expectations for investment analysis, the proposal required banking 
organizations to satisfy specific due diligence requirements for 
securitization exposures. Specifically, under the proposal a banking 
organization would be required to demonstrate, to the satisfaction of 
its primary Federal supervisor, a comprehensive understanding of the 
features of a securitization exposure that would materially affect its 
performance. The banking organization's analysis would have to be 
commensurate with the complexity of the exposure and the materiality of 
the exposure in relation to capital of the banking organization. On an 
ongoing basis (no less frequently than quarterly), the banking 
organization must evaluate, review, and update as appropriate the 
analysis required under section 41(c)(1) of the proposed rule for each 
securitization exposure. The analysis of the risk characteristics of 
the exposure prior to acquisition, and periodically thereafter, would 
have to consider:
    (1) Structural features of the securitization that materially 
impact the performance of the exposure, for example, the contractual 
cash-flow waterfall, waterfall-related triggers, credit enhancements, 
liquidity enhancements, market value triggers, the performance of 
organizations that service the position, and deal-specific definitions 
of default;
    (2) Relevant information regarding the performance of the 
underlying credit exposure(s), for example, the percentage of loans 30, 
60, and 90 days past due; default rates; prepayment rates; loans in 
foreclosure; property types; occupancy; average credit score or other 
measures of creditworthiness; average LTV ratio; and industry and 
geographic diversification data on the underlying exposure(s);
    (3) Relevant market data of the securitization, for example, bid-
ask spread, most recent sales price and historical price volatility, 
trading volume, implied market rating, and size, depth and 
concentration level of the market for the securitization; and
    (4) For resecuritization exposures, performance information on the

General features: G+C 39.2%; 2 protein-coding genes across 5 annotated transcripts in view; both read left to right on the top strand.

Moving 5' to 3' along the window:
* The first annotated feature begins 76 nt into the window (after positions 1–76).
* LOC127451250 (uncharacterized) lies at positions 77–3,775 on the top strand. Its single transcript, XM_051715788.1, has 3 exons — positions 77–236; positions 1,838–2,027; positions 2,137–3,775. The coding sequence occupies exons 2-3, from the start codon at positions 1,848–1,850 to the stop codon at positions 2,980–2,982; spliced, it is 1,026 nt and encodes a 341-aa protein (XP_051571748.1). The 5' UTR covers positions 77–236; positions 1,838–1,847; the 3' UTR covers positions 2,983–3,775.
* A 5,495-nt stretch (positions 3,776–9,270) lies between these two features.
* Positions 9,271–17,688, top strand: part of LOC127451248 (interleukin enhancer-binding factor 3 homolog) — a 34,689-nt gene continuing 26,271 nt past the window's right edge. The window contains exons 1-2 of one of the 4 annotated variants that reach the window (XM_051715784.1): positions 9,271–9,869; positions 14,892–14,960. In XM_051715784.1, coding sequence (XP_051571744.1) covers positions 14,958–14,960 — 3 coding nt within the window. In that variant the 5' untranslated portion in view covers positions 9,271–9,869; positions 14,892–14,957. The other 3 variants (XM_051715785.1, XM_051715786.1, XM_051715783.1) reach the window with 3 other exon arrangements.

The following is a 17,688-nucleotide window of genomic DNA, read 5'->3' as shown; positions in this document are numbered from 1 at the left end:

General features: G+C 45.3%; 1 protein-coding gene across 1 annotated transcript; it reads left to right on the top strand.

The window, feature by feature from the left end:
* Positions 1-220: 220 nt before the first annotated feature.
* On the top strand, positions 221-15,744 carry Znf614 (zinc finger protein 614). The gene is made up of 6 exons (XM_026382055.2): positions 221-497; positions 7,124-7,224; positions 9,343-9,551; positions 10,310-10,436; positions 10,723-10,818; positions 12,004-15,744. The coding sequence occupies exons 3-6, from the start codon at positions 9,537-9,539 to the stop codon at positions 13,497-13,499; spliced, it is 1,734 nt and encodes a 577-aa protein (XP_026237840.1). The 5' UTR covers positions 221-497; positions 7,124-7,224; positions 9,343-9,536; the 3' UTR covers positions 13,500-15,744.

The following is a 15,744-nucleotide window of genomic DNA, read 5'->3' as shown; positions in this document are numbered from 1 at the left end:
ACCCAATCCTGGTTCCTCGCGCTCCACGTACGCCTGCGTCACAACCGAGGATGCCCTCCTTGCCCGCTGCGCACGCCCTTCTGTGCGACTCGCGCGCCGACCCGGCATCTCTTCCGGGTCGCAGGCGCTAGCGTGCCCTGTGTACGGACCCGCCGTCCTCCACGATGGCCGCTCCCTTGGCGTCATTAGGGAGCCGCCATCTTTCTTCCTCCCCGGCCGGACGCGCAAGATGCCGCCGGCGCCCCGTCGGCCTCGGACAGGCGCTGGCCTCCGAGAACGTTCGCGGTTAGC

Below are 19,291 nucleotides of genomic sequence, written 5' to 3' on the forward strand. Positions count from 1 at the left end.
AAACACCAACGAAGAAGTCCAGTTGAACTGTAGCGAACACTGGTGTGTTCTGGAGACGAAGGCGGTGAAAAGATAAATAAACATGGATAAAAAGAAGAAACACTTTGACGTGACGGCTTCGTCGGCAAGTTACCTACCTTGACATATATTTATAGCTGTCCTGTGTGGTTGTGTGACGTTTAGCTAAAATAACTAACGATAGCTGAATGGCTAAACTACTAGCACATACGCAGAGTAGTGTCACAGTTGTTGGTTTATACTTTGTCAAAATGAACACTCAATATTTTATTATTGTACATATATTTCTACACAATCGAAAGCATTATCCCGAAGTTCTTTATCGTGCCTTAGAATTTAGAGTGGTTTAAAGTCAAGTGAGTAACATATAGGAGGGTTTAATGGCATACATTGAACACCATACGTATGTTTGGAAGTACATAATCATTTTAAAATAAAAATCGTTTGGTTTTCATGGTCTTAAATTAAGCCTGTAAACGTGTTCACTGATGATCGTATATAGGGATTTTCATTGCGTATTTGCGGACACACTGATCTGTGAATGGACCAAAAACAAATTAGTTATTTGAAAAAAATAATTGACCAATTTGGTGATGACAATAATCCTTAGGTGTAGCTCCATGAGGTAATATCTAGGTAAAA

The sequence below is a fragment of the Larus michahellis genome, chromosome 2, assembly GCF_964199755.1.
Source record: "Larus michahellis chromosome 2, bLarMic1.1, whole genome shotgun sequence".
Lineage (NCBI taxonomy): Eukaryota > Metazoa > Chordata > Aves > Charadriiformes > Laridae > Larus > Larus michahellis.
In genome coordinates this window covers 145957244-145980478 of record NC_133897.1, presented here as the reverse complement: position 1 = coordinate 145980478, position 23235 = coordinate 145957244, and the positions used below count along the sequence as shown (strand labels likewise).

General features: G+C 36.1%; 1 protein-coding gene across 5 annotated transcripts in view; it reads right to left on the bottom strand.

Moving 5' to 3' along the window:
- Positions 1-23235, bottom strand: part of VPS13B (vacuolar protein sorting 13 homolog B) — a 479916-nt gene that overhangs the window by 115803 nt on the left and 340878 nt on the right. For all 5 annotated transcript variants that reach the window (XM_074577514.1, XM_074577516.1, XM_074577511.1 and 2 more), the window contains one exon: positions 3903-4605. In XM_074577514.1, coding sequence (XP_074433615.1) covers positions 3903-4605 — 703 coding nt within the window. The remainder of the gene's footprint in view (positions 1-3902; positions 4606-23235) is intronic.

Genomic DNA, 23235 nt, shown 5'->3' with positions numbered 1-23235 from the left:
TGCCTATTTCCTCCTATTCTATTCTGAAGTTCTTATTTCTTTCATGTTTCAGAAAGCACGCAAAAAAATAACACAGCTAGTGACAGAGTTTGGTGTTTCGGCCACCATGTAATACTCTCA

underlying securitization exposures, for example, the issuer name and 
credit quality, and the characteristics and performance of the 
exposures underlying the securitization exposures.
    Commenters expressed concern that many banking organizations would 
be

[[Page 55433]]

unable to perform the due diligence necessary to meet the requirements 
and, as a result, would no longer purchase privately-issued 
securitization exposures and would increase their holdings of GSE-
guaranteed securities, thereby increasing the size of the GSEs. 
Commenters also expressed concerns regarding banking organizations' 
ability to obtain relevant market data for certain exposures, such as 
foreign exposures and exposures that are traded in markets that are 
typically illiquid, as well as their ability to obtain market data 
during periods of general market illiquidity. Commenters also stated 
concerns that uneven application of the requirements by supervisors may 
result in disparate treatment for the same exposure held at different 
banking organizations due to perceived management deficiencies. For 
these reasons, many commenters requested that the agencies consider 
removing the market data requirement from the due diligence 
requirements. In addition, some commenters suggested that the due 
diligence requirements be waived provided that all of the underlying 
loans meet certain underwriting standards.
    The FDIC notes that the proposed due diligence requirements are 
generally consistent with the goal of the its investment permissibility 
requirements, which provide that FDIC-supervised institutions must be 
able to determine the risk of loss is low, even under adverse economic 
conditions. The FDIC acknowledges potential restrictions on data 
availability and believes that the standards provide sufficient 
flexibility so that the due diligence requirements, such as relevant 
market data requirements, would be implemented as applicable. In 
addition, the FDIC notes that, where appropriate, pool-level data could 
be used to meet certain of the due diligence requirements. As a result, 
the FDIC is finalizing the due diligence requirements as proposed.
    Under the proposal, if a banking organization is not able to meet 
these due diligence requirements and demonstrate a comprehensive 
understanding of a securitization exposure to the satisfaction of its 
primary Federal supervisor, the banking organization would be required 
to assign a risk weight of 1,250 percent to the exposure. Commenters 
requested that the agencies adopt a more flexible approach to due 
diligence requirements rather than requiring a banking organization to 
assign a risk weight of 1,250 percent for violation of those 
requirements. For example, some commenters recommended that the 
agencies assign progressively increasing risk weights based on the 
severity and duration of infringements of due diligence requirements, 
to allow the agencies to differentiate between minor gaps in due 
diligence requirements and more serious violations.
    The FDIC believes that the requirement to assign a 1,250 percent 
risk weight, rather than applying a lower risk weight, to exposures for 
violation of these requirements is appropriate given that such 
information is required to monitor appropriately the risk of the